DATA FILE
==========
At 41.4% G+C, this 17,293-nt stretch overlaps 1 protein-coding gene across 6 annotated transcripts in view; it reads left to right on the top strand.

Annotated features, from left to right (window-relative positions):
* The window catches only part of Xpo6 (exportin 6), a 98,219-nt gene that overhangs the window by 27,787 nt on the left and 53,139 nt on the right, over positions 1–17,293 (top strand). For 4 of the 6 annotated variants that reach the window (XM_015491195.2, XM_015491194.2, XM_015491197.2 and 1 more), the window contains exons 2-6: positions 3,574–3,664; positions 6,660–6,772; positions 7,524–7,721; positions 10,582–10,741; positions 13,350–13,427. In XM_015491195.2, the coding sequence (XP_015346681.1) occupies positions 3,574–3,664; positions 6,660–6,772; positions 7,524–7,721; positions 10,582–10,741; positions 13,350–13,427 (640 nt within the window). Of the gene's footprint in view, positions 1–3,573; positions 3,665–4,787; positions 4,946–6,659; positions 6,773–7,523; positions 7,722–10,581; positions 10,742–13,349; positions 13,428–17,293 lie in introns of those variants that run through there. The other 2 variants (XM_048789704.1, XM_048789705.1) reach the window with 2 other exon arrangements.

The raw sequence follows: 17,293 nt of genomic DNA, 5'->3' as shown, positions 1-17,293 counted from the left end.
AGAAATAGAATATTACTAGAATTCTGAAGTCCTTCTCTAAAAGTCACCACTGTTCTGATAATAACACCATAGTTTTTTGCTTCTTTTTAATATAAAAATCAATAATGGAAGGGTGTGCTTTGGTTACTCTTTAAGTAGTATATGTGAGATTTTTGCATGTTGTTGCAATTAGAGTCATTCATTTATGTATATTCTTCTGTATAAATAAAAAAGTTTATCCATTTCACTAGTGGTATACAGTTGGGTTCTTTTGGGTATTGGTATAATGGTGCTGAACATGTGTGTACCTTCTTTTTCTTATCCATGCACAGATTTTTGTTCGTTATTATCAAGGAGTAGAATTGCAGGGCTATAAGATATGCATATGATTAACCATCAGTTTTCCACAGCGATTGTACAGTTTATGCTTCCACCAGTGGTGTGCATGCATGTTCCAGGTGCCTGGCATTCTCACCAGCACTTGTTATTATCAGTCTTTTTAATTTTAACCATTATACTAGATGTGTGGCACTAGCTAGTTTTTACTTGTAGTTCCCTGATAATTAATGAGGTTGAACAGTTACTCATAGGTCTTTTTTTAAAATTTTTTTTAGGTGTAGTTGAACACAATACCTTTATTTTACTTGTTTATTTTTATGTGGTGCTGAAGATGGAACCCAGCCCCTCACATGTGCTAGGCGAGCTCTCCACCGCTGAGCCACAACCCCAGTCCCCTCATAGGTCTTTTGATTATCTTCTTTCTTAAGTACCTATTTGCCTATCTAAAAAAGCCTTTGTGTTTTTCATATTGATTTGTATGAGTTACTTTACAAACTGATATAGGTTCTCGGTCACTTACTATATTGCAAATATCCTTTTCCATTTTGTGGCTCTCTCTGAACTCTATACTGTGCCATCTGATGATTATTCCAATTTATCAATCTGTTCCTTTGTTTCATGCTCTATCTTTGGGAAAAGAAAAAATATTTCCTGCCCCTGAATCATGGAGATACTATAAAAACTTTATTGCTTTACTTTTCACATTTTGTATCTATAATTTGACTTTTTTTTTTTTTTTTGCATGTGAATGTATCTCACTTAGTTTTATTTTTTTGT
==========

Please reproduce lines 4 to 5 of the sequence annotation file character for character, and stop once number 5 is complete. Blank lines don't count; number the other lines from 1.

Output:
The raw sequence follows: 17,293 nt of genomic DNA, 5'->3' as shown, positions 1-17,293 counted from the left end.
AGAAATAGAATATTACTAGAATTCTGAAGTCCTTCTCTAAAAGTCACCACTGTTCTGATAATAACACCATAGTTTTTTGCTTCTTTTTAATATAAAAATCAATAATGGAAGGGTGTGCTTTGGTTACTCTTTAAGTAGTATATGTGAGATTTTTGCATGTTGTTGCAATTAGAGTCATTCATTTATGTATATTCTTCTGTATAAATAAAAAAGTTTATCCATTTCACTAGTGGTATACAGTTGGGTTCTTTTGGGTATTGGTATAATGGTGCTGAACATGTGTGTACCTTCTTTTTCTTATCCATGCACAGATTTTTGTTCGTTATTATCAAGGAGTAGAATTGCAGGGCTATAAGATATGCATATGATTAACCATCAGTTTTCCACAGCGATTGTACAGTTTATGCTTCCACCAGTGGTGTGCATGCATGTTCCAGGTGCCTGGCATTCTCACCAGCACTTGTTATTATCAGTCTTTTTAATTTTAACCATTATACTAGATGTGTGGCACTAGCTAGTTTTTACTTGTAGTTCCCTGATAATTAATGAGGTTGAACAGTTACTCATAGGTCTTTTTTTAAAATTTTTTTTAGGTGTAGTTGAACACAATACCTTTATTTTACTTGTTTATTTTTATGTGGTGCTGAAGATGGAACCCAGCCCCTCACATGTGCTAGGCGAGCTCTCCACCGCTGAGCCACAACCCCAGTCCCCTCATAGGTCTTTTGATTATCTTCTTTCTTAAGTACCTATTTGCCTATCTAAAAAAGCCTTTGTGTTTTTCATATTGATTTGTATGAGTTACTTTACAAACTGATATAGGTTCTCGGTCACTTACTATATTGCAAATATCCTTTTCCATTTTGTGGCTCTCTCTGAACTCTATACTGTGCCATCTGATGATTATTCCAATTTATCAATCTGTTCCTTTGTTTCATGCTCTATCTTTGGGAAAAGAAAAAATATTTCCTGCCCCTGAATCATGGAGATACTATAAAAACTTTATTGCTTTACTTTTCACATTTTGTATCTATAATTTGACTTTTTTTTTTTTTTTTGCATGTGAATGTATCTCACTTAGTTTTATTTTTTTGT